Stop seeing drug reps, GPs urged

GPs are being urged to say no to seeing drug reps as part of a national campaign that claims the pharma representatives distort doctors' prescribing practice.

The No Advertising Please campaign will be formally launched at the RACGP conference in Adelaide on Saturday by a group of leading doctors and academics, including Professor Paul Glasziou, a GP and professor of evidence-based medicine at Bond University. 

The group is calling on GPs to make a public pledge to refuse to see drug representatives for 12 months, arguing rep visits are about marketing and sales, and not about educating doctors on new medicines.

"We think the campaign will improve care, it will make care safer," Brisbane GP Dr Justin Coleman, one of the campaign organisers, said.

"Many doctors imagined they could 'filter' the company message. But [reps] are highly selective in what they tell you about a drug."

Related News: Video interview with Dr Justin Coleman

On Friday morning 103 health professionals had already signed the petition.

The RACGP has made no official comment on the campaign so far.

But the AMA is not supporting it, branding it "a bit silly".

Dr Brian Morton, chair of the AMA Council of General Practice said: "It is insulting to doctors and naive. Our world revolved around information and education, and the pharmaceutical companies are an important source of money for research."

But the campaigners said they based their claims on a systematic review that examined the effect information provided directly by pharmaceutical companies had on doctors.

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Published in 2010 in PLOS Medicine, the research revealed higher rates of prescribing, higher costs and lower quality prescribing among those who saw pharma representatives.

The paper also said there was no evidence of improvements in prescribing although the available literature "did not exclude the possibility that prescribing may sometimes be improved".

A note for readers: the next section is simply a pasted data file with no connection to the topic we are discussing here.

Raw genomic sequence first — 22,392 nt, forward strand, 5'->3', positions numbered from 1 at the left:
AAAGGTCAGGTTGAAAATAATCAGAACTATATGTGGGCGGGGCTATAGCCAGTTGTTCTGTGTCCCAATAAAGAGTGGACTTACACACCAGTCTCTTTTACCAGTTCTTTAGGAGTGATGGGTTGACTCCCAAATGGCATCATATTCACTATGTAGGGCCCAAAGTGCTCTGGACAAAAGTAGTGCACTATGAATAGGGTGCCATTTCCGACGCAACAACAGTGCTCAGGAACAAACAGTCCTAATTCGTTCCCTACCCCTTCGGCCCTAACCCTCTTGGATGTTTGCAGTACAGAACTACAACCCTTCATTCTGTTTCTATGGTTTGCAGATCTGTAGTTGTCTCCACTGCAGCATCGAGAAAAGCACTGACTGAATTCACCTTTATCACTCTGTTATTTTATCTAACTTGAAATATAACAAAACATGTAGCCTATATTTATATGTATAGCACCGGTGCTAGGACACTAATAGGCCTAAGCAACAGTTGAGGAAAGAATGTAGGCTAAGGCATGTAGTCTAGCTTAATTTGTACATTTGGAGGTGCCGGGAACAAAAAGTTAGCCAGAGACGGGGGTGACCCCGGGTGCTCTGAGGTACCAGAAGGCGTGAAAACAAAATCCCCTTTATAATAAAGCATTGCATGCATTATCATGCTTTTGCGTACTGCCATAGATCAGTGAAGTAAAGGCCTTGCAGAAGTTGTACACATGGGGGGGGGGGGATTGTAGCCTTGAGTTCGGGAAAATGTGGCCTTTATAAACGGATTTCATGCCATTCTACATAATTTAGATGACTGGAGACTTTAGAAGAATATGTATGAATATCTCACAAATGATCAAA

The campaign group also references US research where over 100 doctors were asked how much they thought pharmaceutical reps influenced their prescribing.

Sixty-one per cent thought they had no effect, and only 1% thought they had a big effect.

But when they asked the same doctors how much influence they thoughts reps had on other doctors, the results were different: only 16% thought they had no effect, and 51% believed they had a large effect.

"This suggests that doctors like to imagine they are personally immune to persuasion, despite other doctors being vulnerable. A bit like the way most people like to imagine themselves as better-than-average drivers," the campaign website states.

There are no national figures on the number of drug rep visits taking place each year.

A 2008 survey of 180 GPs, carried out by consumer group Choice, found they received on average seven visits a month, with 65% of the GPs seeing more than one drug rep a week.

The survey claimed 73% of GPs used reps as a source of information and for 16%, reps were the main source of information when they're deciding whether or not to prescribe a new drug

Medicines Australia, the representative group for the main drug companies in Australia, said the visits were about education and supported doctors in treating patients.

It said reps were "purveying information ... to make sure that the product is used properly".

“These campaigners must have very low regard for doctors’ ability to clinically assess and prescribe the most suitable treatment for their patients," said Medicines Australia chairman Dr Martin Cross.

“By barring contact with company representatives, it would be like having open heart surgery knowing that the surgeon hasn’t been taught how to use the equipment by the people that made it," he said.

Another issue raised by the No Adertising Please campaign was access to free samples, used by many GPs to support treatment of poor patients.

"I used to accept the free samples," Dr Coleman said. "But I don't think it benefits patients.

"Maybe if the companies were offering antibiotics, you could see the advantage. But the medications are usually for life-long conditions, the supplies are short-term.

"I also think it is not good to based your prescribing decisions on what's in the cupboard from the last three rep visits."  

However, Queensland GP Dr Peter Bradley said although he rarely saw drug reps because their visits took up valuable time, he did not support the campaign.

“I don’t think anyone should go around saying ‘you GPs should not see these people’,” he said.

Dr Bradley said after decades in practice, he could confidently educate himself about new drugs by reading widely, but reps still had a role to play in educating younger, less experienced doctors.

“The benefit is just negated a little bit by this tendency to focus on the few select and most profitable drugs,” he said.

“Obviously the information they give you is slanted to put their drug in a favourable light and they don’t jump up and down too much about anything too unfavourable; you expect that though.”